In recent studies, genome researchers have argued that in the last ten thousand years, the process of natural selection has caused genetic variants in things such as the skin, bone structure, and metabolism in the human body, due to the pressure to adapt to different environments. (3) To a supporter of evolution, this is evidence that Darwin’s theory of evolution is not only correct, but that is still applicable today and that humans are constantly evolving. Such a person might also say that they don’t believe in creationism because, with this theory, humans never “change.” Meanwhile, one who believes in creationism might argue that just because humans did not evolve from apes, does not necessarily mean that they are not changing. After all, people change and learn as they grow up and adapt to different environments.

But does change necessarily equate to evolution? Perhaps there is indeed a Divine Creator who decided to create the world, but wanted the creatures to evolve. So while man did not come from Adam and Eve, maybe this Creator made the decision to have the ape develop into man, thus merging evolution and creationism into one story. However, in a society where proof is valued above all else, it would be difficult for many, if any, to accept this ‘outside-the-box’ theory or evolution.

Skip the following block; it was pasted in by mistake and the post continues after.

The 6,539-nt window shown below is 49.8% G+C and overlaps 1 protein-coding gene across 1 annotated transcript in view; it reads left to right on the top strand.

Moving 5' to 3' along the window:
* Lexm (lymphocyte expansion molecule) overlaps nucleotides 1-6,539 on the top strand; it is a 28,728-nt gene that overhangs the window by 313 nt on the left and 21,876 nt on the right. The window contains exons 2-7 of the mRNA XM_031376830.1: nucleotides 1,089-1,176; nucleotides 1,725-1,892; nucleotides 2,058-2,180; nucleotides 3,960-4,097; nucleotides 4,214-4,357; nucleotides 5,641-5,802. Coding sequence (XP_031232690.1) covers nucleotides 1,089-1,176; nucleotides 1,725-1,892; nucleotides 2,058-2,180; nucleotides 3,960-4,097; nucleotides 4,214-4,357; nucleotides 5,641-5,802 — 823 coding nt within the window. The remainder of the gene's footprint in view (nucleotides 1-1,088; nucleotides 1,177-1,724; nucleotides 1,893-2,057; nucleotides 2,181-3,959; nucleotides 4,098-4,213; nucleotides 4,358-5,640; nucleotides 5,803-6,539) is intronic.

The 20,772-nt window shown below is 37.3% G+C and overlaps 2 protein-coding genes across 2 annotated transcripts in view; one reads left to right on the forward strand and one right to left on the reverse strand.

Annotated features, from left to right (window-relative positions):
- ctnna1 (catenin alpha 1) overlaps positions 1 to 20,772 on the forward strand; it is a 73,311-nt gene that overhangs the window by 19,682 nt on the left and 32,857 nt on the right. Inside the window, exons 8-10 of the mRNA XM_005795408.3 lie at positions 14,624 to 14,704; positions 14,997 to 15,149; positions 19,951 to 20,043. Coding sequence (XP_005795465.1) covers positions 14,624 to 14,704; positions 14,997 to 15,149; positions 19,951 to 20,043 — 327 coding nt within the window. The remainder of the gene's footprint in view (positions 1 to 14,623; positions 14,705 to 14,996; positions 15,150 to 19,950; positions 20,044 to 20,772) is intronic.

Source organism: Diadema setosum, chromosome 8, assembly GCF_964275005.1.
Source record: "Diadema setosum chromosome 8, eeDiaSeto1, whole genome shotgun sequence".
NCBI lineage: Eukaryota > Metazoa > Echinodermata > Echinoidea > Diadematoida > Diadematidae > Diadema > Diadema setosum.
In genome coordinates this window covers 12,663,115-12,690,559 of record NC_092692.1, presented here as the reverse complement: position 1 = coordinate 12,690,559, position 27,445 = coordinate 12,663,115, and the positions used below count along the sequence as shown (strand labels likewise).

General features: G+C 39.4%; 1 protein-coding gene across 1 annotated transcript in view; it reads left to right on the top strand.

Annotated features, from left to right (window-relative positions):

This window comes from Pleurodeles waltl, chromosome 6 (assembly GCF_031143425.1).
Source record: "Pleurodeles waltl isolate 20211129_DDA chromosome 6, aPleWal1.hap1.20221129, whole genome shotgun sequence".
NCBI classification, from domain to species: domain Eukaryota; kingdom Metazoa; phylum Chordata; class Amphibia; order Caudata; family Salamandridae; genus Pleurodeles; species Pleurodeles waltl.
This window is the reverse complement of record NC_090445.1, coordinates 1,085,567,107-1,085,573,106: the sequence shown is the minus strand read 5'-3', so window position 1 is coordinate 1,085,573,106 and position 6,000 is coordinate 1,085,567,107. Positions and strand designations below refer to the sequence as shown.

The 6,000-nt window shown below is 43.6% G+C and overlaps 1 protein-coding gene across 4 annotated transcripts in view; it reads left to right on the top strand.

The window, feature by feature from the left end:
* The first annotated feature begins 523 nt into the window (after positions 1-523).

As a result of my upbringing in a non-religious household, I grew up with the notion that I, or more specifically humans, are here because we, as creatures who think and create and love, are the best and most dominant of all of the species on earth. In high school, I was only told of creationism; it was never discussed in great detail. Of the little I was taught about it, I learned that it was wrong, that it had been scientifically proven to be wrong, that it always would be wrong, and that evolution was scientifically proven to be correct and would always be correct. I could not even fathom the idea that an almighty being made all of the decisions of the universe, or that the world was created in seven days.  To me, creationism was akin to a fairytale.